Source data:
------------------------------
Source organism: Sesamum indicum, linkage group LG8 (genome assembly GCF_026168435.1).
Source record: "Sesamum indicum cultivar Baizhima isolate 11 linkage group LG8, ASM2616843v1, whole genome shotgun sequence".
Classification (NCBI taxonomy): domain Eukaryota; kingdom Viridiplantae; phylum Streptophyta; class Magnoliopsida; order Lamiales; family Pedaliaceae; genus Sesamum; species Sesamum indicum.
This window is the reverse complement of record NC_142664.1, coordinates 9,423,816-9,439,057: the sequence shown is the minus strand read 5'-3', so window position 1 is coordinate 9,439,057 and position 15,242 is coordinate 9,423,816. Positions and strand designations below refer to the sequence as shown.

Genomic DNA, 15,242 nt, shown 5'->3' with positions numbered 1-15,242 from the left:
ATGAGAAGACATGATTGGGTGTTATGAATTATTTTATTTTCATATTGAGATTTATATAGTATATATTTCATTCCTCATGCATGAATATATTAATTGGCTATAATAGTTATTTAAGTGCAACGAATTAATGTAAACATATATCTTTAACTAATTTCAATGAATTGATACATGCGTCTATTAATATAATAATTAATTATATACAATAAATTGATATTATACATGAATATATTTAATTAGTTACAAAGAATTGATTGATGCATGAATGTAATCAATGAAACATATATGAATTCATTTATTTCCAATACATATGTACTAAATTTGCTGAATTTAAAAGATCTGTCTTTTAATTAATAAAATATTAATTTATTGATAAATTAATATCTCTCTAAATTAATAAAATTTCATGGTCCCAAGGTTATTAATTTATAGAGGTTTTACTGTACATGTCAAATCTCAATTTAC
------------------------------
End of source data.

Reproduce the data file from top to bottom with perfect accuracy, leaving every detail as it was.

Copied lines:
Source organism: Sesamum indicum, linkage group LG8 (genome assembly GCF_026168435.1).
Source record: "Sesamum indicum cultivar Baizhima isolate 11 linkage group LG8, ASM2616843v1, whole genome shotgun sequence".
Classification (NCBI taxonomy): domain Eukaryota; kingdom Viridiplantae; phylum Streptophyta; class Magnoliopsida; order Lamiales; family Pedaliaceae; genus Sesamum; species Sesamum indicum.
This window is the reverse complement of record NC_142664.1, coordinates 9,423,816-9,439,057: the sequence shown is the minus strand read 5'-3', so window position 1 is coordinate 9,439,057 and position 15,242 is coordinate 9,423,816. Positions and strand designations below refer to the sequence as shown.

Genomic DNA, 15,242 nt, shown 5'->3' with positions numbered 1-15,242 from the left:
ATGAGAAGACATGATTGGGTGTTATGAATTATTTTATTTTCATATTGAGATTTATATAGTATATATTTCATTCCTCATGCATGAATATATTAATTGGCTATAATAGTTATTTAAGTGCAACGAATTAATGTAAACATATATCTTTAACTAATTTCAATGAATTGATACATGCGTCTATTAATATAATAATTAATTATATACAATAAATTGATATTATACATGAATATATTTAATTAGTTACAAAGAATTGATTGATGCATGAATGTAATCAATGAAACATATATGAATTCATTTATTTCCAATACATATGTACTAAATTTGCTGAATTTAAAAGATCTGTCTTTTAATTAATAAAATATTAATTTATTGATAAATTAATATCTCTCTAAATTAATAAAATTTCATGGTCCCAAGGTTATTAATTTATAGAGGTTTTACTGTACATGTCAAATCTCAATTTAC